"When you're struggling like that in the beginning of the game to get runs across, you just have to be patient," Marzilli said. "Brian's a great pitcher. You're not going to score 10 runs off him. You just have to chip away with what you get. I thought we made some good adjustments and kept staying aggressive and kept swinging it."
FLORIDA STATE ENDS CINDERELLA RUN: Florida State ended Stony Brook's storybook season with a 12-2 victory on Sunday in an elimination game at TD Ameritrade Park. The Seawolves finished 52-15 after entering the College World Series as the sentimental favorite, following their stunning Super Regional victory at LSU last weekend. But they were outscored 21-3 in their two losses in Omaha.
After scoring a run in the bottom of the first, the Seminoles drained most of the drama from the contest with a six-run third inning, all with two outs. An RBI double and throwing error produced the first three runs of the inning before Justin Gonzalez launched a three-run homer to left, the initial multi-run homer of the CWS.
Florida State added two runs in the fourth on a homer by Devon Travis for a 9-0 lead. Stony Brook scored both of its runs in the bottom of the fifth, but consecutive RBI doubles plated three runs for FSU in the top of the sixth to close out the scoring.
"Hitting the ball out of the park today was quite a feat, and Devon and Gonzo did it," FSU coach Mike Martin said. "Those are tremendous lifts when you can get five runs with two swings of the bat. Those were pleasant surprises because of the conditions (wind was blowing 24 miles per hour). If you ask either one, they were both trying to hit a line drive and their ability took over."
GOOD YEAR ACADEMICALLY TOO: Not only has USC achieved on the diamond by reaching the College World Series for the third straight year, the Gamecocks have flourished in the classroom as well. They compiled a team GPA of 3.052 in the spring semester and saw two players honored with prestigious awards.
Pitcher Michael Roth, a ninth-round draft pick by the Los Angeles Angels of Anaheim, won the President's Award, the most prestigious honor given to a USC athlete, as well as the SEC Boyd McWhorter Male Scholar-Athlete of the Year Award and being named SEC Baseball Scholar-Athlete of the Year.
But Roth wasn't the lone Gamecock baseball player to achieve the highest levels of academic success in 2011-12. Sophomore infielder Erik Payne was the recipient of the Elite 89 award for the College World Series. Payne received the honor at the opening ceremonies on Thursday.
Founded by the NCAA, the Elite 89 recognizes academic and athletic excellence by presenting an award to the athlete with the highest cumulative grade-point average among the players participating at the finals site for each NCAA championship.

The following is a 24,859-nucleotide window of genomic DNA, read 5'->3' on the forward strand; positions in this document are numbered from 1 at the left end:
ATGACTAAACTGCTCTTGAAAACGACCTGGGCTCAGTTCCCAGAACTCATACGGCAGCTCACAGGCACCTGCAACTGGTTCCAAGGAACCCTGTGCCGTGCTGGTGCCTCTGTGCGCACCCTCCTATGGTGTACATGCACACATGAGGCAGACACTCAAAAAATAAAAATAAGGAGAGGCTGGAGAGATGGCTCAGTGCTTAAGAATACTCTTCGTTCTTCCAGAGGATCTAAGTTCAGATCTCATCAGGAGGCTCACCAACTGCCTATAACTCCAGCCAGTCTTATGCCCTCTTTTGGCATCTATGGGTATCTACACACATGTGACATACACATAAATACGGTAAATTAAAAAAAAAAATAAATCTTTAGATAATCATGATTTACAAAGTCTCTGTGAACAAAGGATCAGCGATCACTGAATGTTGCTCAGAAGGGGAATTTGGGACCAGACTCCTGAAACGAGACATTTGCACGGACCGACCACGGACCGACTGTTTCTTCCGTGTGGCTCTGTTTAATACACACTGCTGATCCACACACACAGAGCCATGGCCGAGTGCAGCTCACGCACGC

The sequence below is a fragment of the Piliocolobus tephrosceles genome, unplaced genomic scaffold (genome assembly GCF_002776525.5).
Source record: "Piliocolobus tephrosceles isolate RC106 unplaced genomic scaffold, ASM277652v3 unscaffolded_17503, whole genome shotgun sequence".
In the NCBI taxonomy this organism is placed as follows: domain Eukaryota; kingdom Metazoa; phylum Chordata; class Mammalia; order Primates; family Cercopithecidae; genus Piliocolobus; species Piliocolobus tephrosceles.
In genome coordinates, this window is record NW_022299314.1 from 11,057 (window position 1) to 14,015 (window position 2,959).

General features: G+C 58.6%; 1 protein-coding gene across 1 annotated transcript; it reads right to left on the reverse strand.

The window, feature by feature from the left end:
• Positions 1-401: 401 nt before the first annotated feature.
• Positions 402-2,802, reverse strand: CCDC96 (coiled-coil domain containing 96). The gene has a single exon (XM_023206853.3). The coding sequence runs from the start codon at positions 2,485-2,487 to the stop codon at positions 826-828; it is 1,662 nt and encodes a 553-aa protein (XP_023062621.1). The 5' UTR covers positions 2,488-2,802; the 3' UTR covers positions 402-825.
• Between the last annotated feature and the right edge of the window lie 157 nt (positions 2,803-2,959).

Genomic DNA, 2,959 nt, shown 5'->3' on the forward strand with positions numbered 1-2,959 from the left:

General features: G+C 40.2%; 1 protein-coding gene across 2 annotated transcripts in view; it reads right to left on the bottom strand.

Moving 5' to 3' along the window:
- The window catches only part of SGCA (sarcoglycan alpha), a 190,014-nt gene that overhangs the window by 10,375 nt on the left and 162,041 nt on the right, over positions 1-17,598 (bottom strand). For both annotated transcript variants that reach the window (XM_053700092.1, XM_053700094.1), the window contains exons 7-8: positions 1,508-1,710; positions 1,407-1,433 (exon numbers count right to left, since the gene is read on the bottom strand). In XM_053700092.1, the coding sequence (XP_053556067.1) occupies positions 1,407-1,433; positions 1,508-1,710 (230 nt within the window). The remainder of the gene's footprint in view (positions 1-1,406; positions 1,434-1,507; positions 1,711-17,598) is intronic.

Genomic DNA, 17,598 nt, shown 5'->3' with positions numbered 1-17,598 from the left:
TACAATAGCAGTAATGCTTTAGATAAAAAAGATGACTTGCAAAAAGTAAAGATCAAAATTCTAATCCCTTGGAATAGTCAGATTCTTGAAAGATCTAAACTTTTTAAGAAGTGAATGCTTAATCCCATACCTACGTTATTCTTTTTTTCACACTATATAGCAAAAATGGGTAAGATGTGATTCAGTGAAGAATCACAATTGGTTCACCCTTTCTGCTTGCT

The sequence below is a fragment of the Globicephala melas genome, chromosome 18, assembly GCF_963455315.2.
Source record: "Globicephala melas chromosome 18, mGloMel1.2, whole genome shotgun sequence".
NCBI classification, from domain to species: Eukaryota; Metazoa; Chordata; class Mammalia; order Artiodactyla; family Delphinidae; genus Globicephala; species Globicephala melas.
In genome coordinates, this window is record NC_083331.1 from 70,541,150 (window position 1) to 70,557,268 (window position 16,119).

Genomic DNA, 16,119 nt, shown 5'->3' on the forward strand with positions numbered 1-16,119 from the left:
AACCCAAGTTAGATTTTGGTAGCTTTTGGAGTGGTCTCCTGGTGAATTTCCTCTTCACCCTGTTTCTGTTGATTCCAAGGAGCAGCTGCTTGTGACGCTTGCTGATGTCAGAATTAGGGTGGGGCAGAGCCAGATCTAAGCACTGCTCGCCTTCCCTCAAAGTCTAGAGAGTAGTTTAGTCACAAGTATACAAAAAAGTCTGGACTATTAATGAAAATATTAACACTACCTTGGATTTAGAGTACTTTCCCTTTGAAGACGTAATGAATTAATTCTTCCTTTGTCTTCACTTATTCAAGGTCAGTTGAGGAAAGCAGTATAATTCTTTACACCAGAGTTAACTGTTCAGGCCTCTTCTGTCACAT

Payne, majoring in international business, currently carries a 3.897 GPA. He had the key hit in Saturday's 7-3 victory over Florida when he rifled a bases-clearing triple into right-center to score Adam Matthews, Christian Walker and Marzilli, and give USC a 3-2 lead over the Gators, an advantage it wouldn't relinquish.
* USC's offensive statistical leaders after six NCAA tournament games, as it prepares for tonight's winner's bracket game against Arkansas:
Batting average: Chase Vergason (.412)(7-for-17)
Runs: Adam Matthews (7)
Hits: LB Dantzler, Evan Marzilli (9)
Homers: Adam Matthews, Christian Walker (1)
RBI: Chase Vergason, Adam Matthews (6)
Total bases: LB Dantzler, Evan Marzilli (11)
Slugging percentage: Chase Vergason (.529)
Walks: Chase Vergason, Joey Pankake (5)
On-base percentage: Chase Vergason (.522)
* Arizona took control of Bracket 1 with a 4-0 victory over UCLA in a battle of Pac-12 rivals on Sunday. Arizona pitcher Konner Wade spun a complete-game five-hitter, striking out four and walking none while throwing 109 pitches. He retired the first 14 UCLA batters he faced in the game before allowing a two-out single in the top of the fifth. Arizona mustered just six hits off three UCLA pitchers, but strung together five straight hits for all four runs in the bottom of the fourth.
* UCLA will face Florida State at 8 p.m. on Tuesday in an elimination game, with the winner advancing to meet Arizona for a spot in the national championship series, which is scheduled to begin on Sunday.
* UCLA and Arizona tied for the Pac-12 regular-season title this year with identical 20-10 conference records. The last time two Pac-12 teams shared a regular-season championship and then met in the CWS was in 1980. The Bruins won the regular-season series 2-1, but as USC-Florida proved on Saturday, the results in Omaha often vary from the regular season.
* Florida State's Travis became the first player in four years to collect three hits, three runs scored and three RBI in a single game since 2008.
* Florida State freshman right-hander Mike Compton (12-2) allowed six hits and two runs in six innings to become the fourth Seminole freshman ever to win at least 12 games in one season. He leads all freshmen nationally with 12 wins.
* Even though Stony Brook lost back-to-back games in Omaha for the first time since late March, the Seawolves still lead the nation with 52 wins and currently is the lone program to reach the 50-win plateau in 2012.